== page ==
Most homeowners have encountered a problem with rodents, cockroaches, flies, or other pests at some point. These pests can destroy property, spread diseases, trigger asthma episodes and compete for human food sources.
Integrated Pest Management (IPM) is an effective and environmentally sensitive approach to pest management that relies on a combination of common-sense practices, such as sanitation, exclusion, trapping, and applying low-toxicity, low-risk pesticides only as necessary.
The Department of Health uses integrated pest management to help control vectors, specifically rodents and mosquitoes. This includes education, code enforcement and, if necessary, larviciding in ponds and ditches and the placing of rodent bait in alleyways and around the exterior of homes.
For homeowners, IPM simply means (1) don’t attract pests, (2) keep them out, and (3) get rid of them, if you are sure you have them, with the safest, most effective methods.
Below is more information on each of the components of effective pest management.
If you have additional questions, please call the Environmental Services Division – Vector Control & Healthy Homes Program at (260) 449-7459.
To reduce the use of toxic chemicals, homeowners/occupants should clean up crumbs on the counter, sweep and mop the floors, put food into containers with tight-fitting lids, place trash into containers with lids, clean up after pets indoors and outdoors, remove any debris (containers and tires that can hold water) outside the house, clean out gutters and birdbaths, and fix any leaking pipes or hoses inside and outside the house.
To reduce the use of toxic chemicals, homeowners/occupants should seal any holes or cracks into the house, place sweeps at the bottom of exterior doors, put covers over any vents or pipes that enter the house, use window screens, keep house and garage doors closed when not entering or exiting, inspect any boxes or bags from grocery or other stores before taking them into the house, and inspect luggage for bugs after returning from a hotel/motel before taking the luggage inside.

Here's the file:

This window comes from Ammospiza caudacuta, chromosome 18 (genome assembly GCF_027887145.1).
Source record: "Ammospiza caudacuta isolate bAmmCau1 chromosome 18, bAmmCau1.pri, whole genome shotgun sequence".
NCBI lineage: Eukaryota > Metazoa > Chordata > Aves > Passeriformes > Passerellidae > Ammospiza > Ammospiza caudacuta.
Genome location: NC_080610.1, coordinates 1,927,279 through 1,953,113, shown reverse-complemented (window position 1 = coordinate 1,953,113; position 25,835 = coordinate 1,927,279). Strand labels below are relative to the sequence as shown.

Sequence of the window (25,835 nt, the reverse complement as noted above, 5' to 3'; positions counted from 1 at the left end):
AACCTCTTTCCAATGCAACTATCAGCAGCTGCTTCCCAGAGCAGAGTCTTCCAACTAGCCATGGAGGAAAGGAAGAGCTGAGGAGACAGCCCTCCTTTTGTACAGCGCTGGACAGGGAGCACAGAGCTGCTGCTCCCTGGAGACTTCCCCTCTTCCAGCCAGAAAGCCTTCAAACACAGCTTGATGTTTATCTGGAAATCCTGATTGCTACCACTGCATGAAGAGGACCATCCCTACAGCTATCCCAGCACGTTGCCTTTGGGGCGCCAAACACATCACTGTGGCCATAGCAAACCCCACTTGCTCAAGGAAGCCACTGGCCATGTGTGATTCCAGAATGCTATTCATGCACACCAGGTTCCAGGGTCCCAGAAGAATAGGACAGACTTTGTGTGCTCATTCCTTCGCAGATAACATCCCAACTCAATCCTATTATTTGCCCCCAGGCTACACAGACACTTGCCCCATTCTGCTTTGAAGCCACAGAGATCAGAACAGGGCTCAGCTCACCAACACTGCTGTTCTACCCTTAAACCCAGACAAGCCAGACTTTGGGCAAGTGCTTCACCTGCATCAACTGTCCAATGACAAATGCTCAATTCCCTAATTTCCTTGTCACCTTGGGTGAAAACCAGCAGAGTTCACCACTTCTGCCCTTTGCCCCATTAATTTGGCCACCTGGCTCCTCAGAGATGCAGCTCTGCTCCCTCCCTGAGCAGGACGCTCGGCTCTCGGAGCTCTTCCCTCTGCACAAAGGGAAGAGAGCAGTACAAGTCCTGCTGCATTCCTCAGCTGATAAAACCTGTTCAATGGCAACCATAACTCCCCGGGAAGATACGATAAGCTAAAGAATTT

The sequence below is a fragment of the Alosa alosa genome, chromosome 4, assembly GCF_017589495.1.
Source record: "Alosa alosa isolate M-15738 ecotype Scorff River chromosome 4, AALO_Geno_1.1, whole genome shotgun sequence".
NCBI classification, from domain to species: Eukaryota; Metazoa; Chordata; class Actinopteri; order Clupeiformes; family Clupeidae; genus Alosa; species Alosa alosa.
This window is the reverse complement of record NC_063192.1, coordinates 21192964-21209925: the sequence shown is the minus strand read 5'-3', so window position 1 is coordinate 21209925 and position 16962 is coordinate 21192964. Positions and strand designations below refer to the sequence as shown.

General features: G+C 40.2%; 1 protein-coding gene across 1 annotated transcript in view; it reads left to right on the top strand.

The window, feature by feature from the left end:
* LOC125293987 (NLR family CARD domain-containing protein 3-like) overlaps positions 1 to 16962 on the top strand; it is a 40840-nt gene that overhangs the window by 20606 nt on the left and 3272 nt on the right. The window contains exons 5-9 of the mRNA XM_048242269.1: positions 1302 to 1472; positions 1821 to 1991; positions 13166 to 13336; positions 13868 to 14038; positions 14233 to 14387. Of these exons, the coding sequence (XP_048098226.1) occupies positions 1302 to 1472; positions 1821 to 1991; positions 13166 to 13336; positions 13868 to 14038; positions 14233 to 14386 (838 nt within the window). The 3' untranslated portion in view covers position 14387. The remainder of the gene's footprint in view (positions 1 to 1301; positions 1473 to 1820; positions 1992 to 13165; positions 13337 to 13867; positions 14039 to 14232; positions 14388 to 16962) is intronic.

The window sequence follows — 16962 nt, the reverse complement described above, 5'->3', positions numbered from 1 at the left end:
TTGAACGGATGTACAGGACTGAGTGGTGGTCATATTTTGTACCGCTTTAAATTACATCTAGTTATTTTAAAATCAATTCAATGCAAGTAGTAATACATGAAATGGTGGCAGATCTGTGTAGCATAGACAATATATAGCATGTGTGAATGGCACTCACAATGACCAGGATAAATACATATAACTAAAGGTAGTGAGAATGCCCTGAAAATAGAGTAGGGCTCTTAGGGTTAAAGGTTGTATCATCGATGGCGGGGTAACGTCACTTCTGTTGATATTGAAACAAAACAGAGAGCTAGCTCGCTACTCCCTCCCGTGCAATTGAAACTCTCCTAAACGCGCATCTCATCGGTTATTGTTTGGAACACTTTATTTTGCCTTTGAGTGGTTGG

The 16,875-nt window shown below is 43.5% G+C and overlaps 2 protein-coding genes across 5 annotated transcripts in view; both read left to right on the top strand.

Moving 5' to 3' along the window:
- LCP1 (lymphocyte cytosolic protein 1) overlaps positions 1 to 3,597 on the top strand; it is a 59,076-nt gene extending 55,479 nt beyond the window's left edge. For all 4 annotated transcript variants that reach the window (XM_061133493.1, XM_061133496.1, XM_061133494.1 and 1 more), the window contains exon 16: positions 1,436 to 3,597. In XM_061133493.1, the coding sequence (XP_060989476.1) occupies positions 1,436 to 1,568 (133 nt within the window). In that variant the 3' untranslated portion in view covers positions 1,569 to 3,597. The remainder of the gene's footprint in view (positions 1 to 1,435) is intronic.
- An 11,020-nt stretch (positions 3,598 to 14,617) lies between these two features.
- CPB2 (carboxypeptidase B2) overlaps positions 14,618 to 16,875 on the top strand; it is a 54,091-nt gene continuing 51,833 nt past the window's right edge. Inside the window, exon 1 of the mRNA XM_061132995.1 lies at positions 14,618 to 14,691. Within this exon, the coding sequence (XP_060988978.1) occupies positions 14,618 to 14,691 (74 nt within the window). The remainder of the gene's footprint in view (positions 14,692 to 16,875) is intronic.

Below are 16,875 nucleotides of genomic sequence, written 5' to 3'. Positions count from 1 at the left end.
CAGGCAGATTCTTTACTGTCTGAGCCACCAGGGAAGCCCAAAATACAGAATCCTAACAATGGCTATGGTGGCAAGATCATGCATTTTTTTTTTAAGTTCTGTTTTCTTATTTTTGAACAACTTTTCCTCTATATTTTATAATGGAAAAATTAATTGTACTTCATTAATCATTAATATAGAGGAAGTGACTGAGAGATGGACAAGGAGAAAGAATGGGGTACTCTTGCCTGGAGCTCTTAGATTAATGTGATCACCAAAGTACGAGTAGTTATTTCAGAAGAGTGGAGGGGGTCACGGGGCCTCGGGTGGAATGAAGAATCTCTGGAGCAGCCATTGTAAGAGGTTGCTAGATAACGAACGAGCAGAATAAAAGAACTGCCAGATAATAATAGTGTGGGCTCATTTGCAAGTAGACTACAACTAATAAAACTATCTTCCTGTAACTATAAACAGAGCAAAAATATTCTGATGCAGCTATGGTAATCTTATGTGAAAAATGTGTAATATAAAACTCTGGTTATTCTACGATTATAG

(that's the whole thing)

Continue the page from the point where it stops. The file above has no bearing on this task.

To reduce the use of toxic chemicals, homeowners/occupants should use snap traps or glue traps for rodents and glue traps for cockroaches or other insect pests inside the house. When traps are used, the location of the dead animals or insects are known. They can be discarded easily.
Using poison baits or sprays does not control where the pest dies. Also, children or pets can come into contact with the pesticides and become ill or die due to the exposure.
Low-risk, Low-toxicity Pesticides
To reduce the use of toxic chemicals, homeowners/occupants should allow trained, professional pest management operators to place rodent bait around the exterior of the house. If bait cannot be placed into burrows, then it should be secured in bait stations that only allow rats and mice to enter to access the bait.
For cockroach and other insect control on the interior of the home, gel bait, bait stations or non-toxic products should be used. The baits and non-toxic products should be placed where children and pets cannot access, such as behind counters, refrigerators, stoves, and other hard-to-reach places.
Click on the links below to find out more about different pests and methods to control them.